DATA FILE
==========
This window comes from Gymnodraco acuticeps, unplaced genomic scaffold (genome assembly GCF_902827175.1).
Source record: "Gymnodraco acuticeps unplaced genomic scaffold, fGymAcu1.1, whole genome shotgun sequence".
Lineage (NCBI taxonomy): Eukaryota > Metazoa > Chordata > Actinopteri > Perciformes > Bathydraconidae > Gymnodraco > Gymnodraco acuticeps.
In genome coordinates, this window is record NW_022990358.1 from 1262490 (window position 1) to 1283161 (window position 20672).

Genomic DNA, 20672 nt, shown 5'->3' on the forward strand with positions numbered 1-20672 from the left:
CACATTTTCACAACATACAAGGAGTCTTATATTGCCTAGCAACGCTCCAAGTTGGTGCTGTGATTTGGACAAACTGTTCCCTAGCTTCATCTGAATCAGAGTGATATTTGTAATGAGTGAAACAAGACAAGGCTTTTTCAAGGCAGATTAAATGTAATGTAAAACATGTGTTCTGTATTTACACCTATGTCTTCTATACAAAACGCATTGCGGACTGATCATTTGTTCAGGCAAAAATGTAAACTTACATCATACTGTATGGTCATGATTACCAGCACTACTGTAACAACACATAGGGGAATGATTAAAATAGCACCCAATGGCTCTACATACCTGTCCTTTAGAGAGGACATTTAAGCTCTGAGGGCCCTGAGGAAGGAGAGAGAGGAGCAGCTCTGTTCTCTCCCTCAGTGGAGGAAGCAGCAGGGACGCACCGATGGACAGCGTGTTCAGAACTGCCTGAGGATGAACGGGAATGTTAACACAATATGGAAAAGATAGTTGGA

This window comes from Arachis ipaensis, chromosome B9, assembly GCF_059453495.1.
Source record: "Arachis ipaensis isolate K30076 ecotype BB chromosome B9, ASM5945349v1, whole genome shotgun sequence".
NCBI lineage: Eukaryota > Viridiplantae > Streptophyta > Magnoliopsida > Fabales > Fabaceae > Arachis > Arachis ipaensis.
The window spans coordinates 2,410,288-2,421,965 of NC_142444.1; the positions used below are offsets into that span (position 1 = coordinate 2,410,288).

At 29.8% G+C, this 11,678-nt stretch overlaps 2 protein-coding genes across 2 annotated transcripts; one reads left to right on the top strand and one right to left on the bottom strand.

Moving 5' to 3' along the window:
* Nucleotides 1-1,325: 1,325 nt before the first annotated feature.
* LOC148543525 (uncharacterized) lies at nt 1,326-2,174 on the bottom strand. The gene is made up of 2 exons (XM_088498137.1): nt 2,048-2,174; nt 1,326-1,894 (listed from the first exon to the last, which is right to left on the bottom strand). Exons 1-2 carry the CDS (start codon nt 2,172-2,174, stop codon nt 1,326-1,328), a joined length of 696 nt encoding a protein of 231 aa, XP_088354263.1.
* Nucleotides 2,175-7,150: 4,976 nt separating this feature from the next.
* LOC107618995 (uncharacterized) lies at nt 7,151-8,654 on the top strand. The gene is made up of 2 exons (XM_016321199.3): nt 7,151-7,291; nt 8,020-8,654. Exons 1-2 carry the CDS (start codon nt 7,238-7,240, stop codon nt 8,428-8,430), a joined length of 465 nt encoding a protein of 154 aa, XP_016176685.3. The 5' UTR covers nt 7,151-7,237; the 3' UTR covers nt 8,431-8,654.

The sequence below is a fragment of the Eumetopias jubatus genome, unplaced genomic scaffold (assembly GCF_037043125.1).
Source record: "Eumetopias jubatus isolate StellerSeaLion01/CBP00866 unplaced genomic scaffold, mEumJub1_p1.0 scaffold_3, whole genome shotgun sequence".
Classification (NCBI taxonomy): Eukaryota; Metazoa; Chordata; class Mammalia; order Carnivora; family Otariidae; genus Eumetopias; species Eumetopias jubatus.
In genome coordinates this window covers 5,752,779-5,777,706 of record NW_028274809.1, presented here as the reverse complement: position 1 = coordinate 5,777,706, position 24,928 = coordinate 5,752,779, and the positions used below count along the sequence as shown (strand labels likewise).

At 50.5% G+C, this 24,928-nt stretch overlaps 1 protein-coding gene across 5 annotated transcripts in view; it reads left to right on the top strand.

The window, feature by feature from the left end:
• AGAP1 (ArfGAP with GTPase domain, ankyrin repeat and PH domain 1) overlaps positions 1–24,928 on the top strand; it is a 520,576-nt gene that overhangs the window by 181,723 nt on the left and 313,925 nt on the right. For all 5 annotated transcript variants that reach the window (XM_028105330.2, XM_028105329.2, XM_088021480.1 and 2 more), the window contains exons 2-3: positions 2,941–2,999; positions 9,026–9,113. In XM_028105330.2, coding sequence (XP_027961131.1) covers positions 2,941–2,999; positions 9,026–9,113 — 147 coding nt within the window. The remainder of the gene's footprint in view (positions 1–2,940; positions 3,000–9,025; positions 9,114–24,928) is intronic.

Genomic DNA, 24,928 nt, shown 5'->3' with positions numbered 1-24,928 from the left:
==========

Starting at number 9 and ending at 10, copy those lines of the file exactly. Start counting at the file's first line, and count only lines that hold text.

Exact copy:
NCBI lineage: Eukaryota > Viridiplantae > Streptophyta > Magnoliopsida > Fabales > Fabaceae > Arachis > Arachis ipaensis.
The window spans coordinates 2,410,288-2,421,965 of NC_142444.1; the positions used below are offsets into that span (position 1 = coordinate 2,410,288).